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Batman Returns — Is there anti-semitism in this kind-of Christmas movie?

Danny DeVito as The Penguin in 1992's
Danny DeVito as The Penguin in 1992's "Batman Returns"
Warner Brothers Pictures

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There are classic Christmas movies like "It's a Wonderful Life," or "The Muppet Christmas Carol." Then there are weirder, darker movies that involve Christmas tangentially — "Die Hard" being one classic example.

Then there's "Batman Returns" — a Christmas movie, sort of. Wreaths, Christmas trees and gifts appear throughout the film. But in its lead villain, there's a strange and potentially anti-semitic allegory.

Released in 1992, Tim Burton's "Batman Returns" was a sequel to the 1989 "Batman." It is not a great Batman movie, but fans of Tim Burton can at least take comfort in knowing he does everything he can to remind you you're watching a Tim Burton movie. Everyone — even the extras — wears funhouse-goth costumes while the camera glides quickly over cityscapes, parks and cemeteries with Danny Elfman's score in the background.

Michael Keaton reprises his role as Batman and faces Danny DeVito as the Penguin. The Penguin is the classic villain from the comics and TV show, but now he's more grotesque — he's introduced to the film as a deformed and vile mutant baby. His crib cage sits in front of a giant flocked Christmas tree in the first scene.

He's soon abandoned by his wealthy parents — who send him in a basket down a narrow river in a Gotham zoo like Moses down the Nile. This won't be the only time "Batman Returns" refers to Moses.


Flash forward a few decades and the Penguin has grown into an evil, sewer-bred freak with an unsettling resemblance to the caricatures of Jewish businessmen you'd see in Nazi propaganda. He's short and fat. He has a giant hooked nose and wears a top hat and fur coat. For the good people of Gotham he has nothing but contempt.

His first act of mayhem is at a Christmas tree lighting in downtown Gotham. This is the first of two tree-lightings the Penguin ruins. Literally, he has declared a war on Christmas.


The Penguin finds an ally in Max Shreck, the scheming businessman played by Christopher Walken and the Aaron to the Penguin's warped Moses. Together, the two conspire to take over Gotham with a charm offensive: the Penguin runs for mayor, engineers publicity stunts with Shreck, gives emotional press conferences, challenges the sitting mayor and even rescues a baby.

But the plan backfires. Batman releases a tape where the Penguin shows his true colors:


In a rage — and this might be the weirdest part — the Penguin retreats back to the sewers and orders his army to kidnap and murder the first born son of every Gothamite. Why? It's a little hard to understand:


This didn't go unnoticed back in 1992. Two Columbia University seniors wrote an op-ed for the New York Times calling the movie out. They didn't pull any punches. They wrote:

Batman's new adversary, the Penguin, played by Danny DeVito in "Batman Returns," is not just a deformed man, half human, half-Arctic-beast. He is a Jew, down to his hooked nose, pale face, and lust for herring.

The charges piled up: Danny Elfman composed a score with transparent homages to Richard Wager, the anti-semitic German composer; the name of Christopher Walken's villainous businessman character — Max Shreck — sounded Jewish. The article is no longer on the New York Times website, but appears here in an archived version from the Gainesville Sun.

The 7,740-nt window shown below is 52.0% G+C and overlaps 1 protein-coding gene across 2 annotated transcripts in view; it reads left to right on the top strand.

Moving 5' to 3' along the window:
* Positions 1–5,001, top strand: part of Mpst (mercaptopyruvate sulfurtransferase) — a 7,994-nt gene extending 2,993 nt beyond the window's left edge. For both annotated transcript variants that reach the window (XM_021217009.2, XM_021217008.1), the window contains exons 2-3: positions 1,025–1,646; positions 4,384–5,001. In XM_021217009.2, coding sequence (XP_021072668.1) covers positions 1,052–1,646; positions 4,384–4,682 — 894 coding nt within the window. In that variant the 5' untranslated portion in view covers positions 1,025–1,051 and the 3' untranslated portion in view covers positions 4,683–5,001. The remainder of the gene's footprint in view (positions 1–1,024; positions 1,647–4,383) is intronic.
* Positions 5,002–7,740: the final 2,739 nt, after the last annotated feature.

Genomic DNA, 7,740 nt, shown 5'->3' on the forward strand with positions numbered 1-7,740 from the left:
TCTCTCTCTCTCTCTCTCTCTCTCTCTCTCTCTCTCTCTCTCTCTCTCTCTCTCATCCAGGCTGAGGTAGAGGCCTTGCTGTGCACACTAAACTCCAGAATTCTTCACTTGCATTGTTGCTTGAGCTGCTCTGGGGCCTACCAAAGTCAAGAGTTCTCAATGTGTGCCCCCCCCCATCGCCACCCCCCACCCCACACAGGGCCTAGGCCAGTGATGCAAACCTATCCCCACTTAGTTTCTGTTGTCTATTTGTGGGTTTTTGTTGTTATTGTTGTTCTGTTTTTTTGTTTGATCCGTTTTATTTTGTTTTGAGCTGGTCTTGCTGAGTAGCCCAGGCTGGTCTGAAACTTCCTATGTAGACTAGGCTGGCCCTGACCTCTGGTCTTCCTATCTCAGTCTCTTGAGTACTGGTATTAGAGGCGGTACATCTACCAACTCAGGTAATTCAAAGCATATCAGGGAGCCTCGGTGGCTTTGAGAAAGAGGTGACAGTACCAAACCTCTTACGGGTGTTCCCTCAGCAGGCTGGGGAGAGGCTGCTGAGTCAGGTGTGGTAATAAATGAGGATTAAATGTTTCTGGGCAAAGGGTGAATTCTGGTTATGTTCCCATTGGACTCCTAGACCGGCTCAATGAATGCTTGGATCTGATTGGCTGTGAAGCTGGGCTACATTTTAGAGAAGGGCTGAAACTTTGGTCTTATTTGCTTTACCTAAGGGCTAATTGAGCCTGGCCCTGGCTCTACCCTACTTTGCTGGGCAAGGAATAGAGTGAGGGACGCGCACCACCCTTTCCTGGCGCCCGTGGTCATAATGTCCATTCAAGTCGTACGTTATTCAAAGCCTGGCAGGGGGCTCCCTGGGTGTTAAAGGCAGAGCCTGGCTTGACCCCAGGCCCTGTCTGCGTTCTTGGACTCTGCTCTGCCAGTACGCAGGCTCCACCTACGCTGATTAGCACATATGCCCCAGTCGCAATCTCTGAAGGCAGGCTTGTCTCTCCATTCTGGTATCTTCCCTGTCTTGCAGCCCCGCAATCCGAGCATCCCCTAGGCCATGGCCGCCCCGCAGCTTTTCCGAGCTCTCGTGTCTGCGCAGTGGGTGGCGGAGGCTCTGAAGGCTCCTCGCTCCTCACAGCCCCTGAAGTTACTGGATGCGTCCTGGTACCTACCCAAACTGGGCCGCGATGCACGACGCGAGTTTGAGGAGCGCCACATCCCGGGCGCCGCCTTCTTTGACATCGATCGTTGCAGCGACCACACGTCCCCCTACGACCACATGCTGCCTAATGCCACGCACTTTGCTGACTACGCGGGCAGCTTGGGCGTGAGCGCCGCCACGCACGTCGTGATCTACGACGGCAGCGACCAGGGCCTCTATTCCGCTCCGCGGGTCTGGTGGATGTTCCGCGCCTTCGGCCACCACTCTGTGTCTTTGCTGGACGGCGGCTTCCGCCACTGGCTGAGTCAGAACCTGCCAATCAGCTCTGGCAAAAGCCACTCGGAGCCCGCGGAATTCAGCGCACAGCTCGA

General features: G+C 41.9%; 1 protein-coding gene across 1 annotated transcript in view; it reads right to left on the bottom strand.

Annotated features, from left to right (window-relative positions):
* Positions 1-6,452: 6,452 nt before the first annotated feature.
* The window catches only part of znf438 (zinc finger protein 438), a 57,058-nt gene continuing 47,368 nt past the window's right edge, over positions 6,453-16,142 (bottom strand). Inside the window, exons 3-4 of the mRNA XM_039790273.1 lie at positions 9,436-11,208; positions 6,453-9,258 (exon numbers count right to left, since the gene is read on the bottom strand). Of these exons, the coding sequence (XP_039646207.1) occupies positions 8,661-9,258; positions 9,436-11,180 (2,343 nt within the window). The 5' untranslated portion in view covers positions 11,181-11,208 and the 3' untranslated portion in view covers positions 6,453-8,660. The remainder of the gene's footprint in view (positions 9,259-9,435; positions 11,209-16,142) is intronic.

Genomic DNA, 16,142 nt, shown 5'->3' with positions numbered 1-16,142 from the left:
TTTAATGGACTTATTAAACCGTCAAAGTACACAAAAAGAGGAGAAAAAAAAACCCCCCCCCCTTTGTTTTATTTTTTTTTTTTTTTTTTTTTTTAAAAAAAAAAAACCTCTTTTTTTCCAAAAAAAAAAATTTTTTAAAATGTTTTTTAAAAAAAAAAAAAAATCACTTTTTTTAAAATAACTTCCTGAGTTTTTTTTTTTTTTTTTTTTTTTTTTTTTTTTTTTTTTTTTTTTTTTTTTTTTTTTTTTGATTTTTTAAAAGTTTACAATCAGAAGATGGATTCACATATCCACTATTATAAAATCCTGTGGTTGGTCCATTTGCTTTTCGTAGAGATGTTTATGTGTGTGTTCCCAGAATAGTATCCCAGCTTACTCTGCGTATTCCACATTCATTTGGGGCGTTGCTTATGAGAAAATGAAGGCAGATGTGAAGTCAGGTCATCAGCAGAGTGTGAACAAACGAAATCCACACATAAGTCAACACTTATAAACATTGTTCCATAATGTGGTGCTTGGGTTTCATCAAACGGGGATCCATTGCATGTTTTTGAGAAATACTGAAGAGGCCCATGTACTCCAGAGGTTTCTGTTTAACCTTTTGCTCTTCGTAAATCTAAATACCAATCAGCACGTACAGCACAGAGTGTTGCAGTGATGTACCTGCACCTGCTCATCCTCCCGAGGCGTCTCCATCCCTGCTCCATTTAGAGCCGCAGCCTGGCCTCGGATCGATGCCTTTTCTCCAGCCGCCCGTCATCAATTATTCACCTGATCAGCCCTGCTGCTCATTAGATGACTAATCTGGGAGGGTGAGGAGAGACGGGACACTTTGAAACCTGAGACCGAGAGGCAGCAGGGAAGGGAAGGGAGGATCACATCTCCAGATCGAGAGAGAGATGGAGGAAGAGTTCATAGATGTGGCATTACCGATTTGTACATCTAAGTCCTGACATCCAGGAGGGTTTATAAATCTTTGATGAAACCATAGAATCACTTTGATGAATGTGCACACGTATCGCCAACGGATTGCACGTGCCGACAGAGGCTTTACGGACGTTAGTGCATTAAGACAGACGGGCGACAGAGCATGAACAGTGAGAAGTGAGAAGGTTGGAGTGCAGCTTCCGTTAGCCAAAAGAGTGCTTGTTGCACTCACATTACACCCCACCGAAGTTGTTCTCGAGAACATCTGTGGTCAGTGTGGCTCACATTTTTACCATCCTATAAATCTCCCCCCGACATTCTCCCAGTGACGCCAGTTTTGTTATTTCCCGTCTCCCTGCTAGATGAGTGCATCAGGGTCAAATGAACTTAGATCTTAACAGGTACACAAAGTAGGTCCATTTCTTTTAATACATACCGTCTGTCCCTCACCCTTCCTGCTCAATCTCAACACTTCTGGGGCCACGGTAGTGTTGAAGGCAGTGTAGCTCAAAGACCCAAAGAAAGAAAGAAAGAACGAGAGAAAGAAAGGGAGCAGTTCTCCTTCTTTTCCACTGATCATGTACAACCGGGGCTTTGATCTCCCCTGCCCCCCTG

So is "Batman Returns" anti-semitic? Abraham Foxman and Melvin Salberg — both prominent members of the Anti-Defamation League — wrote a letter objecting to the op-ed, arguing:

We must not squander the precious currency of concern, as well as our limited resources, on nonsense like the authors' convoluted misperceptions of biblical imagery or Wagnerian chords in the film score.

The Times also published a response from Wesley Strick. It was Strick — the only Jewish person among the film's directors, producers and writers — who added the Penguin's campaign against Gotham's first born.

"I remember, I went to Ralphs to pick up some groceries," Strick said. "And while in the Ralphs parking lot, I actually, I was walking my cart to the car and I thought of Exodus. Just 'cause of, it was already, it seemed to me, kind of hidden in the script, or suggested. In that first image of the baby Penguin floating down the river."

Strick also said he was mortified when that column came out — what would his family think?

"My father was one of those people who read the New York Times  from cover to cover every morning," he said. "So I knew he would read this op-ed. I worried that he would believe these charges. So I was afraid that he would put two and two together that I had fallen into this trap of leaving my Jewish roots behind and writing anti-semitic  pop movies. So I really felt like I had to defend myself in print, and preferably in the New York Times."

He argued the authors read too much into the movie. He added that if you pronounce "Batman" right, the Dark Knight's name sounds just as Jewish as "Shreck."

It's very likely all the symbols and allegory in "Batman Returns," and the resulting dust-up came together in a perfect storm of bad coincidences. The film did not get made easily — both Keaton and Burton were reluctant to return to the subject and the script underwent several rewrites. Characters were added in, taken out.

Strick agreed, adding he hadn't seen what DeVito's Penguin would look like until after the script was finalized.

"Batman Returns" would be Burton's last time directing Bruce Wayne and company. The franchise lingered for two more films until Christopher Nolan's reboot of the series in 2005. The Joker returned, Catwoman returned, but the Penguin was never resurrected.